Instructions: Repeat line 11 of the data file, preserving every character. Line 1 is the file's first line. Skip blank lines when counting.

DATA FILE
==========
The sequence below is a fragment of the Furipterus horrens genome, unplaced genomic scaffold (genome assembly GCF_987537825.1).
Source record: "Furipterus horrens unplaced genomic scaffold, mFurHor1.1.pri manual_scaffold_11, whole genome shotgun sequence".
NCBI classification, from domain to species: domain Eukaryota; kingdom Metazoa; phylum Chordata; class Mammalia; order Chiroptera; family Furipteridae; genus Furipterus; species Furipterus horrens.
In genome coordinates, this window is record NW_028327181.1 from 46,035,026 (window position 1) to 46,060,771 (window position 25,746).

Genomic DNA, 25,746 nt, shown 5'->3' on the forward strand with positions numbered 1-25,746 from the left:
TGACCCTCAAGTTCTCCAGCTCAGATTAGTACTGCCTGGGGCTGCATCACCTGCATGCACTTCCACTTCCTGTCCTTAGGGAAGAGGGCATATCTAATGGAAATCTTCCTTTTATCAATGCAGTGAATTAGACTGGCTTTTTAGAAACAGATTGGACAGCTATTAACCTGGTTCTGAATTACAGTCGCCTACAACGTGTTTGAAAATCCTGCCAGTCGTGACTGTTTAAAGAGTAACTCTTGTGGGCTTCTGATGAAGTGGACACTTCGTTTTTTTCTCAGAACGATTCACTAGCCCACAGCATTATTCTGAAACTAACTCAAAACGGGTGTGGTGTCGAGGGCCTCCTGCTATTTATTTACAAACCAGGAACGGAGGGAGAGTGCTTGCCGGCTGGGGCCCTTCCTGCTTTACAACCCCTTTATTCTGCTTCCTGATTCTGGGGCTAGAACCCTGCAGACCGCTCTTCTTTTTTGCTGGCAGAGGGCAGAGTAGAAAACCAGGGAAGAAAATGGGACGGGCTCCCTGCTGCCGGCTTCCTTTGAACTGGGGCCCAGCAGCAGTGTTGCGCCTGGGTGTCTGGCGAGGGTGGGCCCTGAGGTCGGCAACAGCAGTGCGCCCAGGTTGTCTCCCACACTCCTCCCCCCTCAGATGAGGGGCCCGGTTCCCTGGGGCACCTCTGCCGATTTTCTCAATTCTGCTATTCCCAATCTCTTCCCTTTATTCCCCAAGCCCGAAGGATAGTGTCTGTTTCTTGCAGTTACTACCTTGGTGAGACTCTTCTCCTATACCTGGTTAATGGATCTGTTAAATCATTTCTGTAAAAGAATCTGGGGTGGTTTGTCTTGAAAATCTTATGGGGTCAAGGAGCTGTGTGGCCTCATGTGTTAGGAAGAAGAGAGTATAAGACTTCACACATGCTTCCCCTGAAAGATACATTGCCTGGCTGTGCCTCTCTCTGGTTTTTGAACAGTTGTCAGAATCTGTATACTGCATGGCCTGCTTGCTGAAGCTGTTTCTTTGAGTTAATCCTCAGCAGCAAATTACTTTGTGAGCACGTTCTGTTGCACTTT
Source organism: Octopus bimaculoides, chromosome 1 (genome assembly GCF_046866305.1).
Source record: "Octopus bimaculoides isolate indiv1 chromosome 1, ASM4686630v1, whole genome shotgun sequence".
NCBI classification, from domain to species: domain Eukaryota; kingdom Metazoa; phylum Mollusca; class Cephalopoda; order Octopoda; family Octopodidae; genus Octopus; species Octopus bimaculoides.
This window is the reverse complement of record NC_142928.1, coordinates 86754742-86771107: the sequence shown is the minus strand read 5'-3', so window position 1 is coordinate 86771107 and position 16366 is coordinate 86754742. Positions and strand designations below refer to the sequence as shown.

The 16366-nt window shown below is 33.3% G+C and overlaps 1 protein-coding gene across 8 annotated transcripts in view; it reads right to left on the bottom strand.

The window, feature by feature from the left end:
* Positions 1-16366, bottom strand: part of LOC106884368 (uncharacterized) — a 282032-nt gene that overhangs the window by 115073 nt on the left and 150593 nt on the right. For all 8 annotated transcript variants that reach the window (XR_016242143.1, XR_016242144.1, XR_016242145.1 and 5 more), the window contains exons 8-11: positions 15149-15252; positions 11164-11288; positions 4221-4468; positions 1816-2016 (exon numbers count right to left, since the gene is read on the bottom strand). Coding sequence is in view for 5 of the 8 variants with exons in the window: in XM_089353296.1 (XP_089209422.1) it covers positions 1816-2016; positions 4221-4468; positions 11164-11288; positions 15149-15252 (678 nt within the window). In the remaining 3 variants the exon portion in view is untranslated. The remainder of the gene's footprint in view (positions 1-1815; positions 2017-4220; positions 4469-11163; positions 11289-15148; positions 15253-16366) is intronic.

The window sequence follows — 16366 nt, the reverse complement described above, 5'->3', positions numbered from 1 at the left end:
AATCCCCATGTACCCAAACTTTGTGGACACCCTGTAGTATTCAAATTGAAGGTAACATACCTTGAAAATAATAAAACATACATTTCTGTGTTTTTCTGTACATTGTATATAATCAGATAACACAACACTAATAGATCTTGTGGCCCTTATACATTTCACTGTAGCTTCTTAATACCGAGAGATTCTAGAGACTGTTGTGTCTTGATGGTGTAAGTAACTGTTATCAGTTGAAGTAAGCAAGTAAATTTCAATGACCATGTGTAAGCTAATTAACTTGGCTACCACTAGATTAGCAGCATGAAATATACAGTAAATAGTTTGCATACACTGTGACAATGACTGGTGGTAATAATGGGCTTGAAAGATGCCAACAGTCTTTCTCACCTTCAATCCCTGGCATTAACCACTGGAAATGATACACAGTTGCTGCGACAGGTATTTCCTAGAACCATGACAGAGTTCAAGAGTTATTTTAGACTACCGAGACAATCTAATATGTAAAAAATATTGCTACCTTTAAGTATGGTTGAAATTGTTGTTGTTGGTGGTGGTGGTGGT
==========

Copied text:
The 16366-nt window shown below is 33.3% G+C and overlaps 1 protein-coding gene across 8 annotated transcripts in view; it reads right to left on the bottom strand.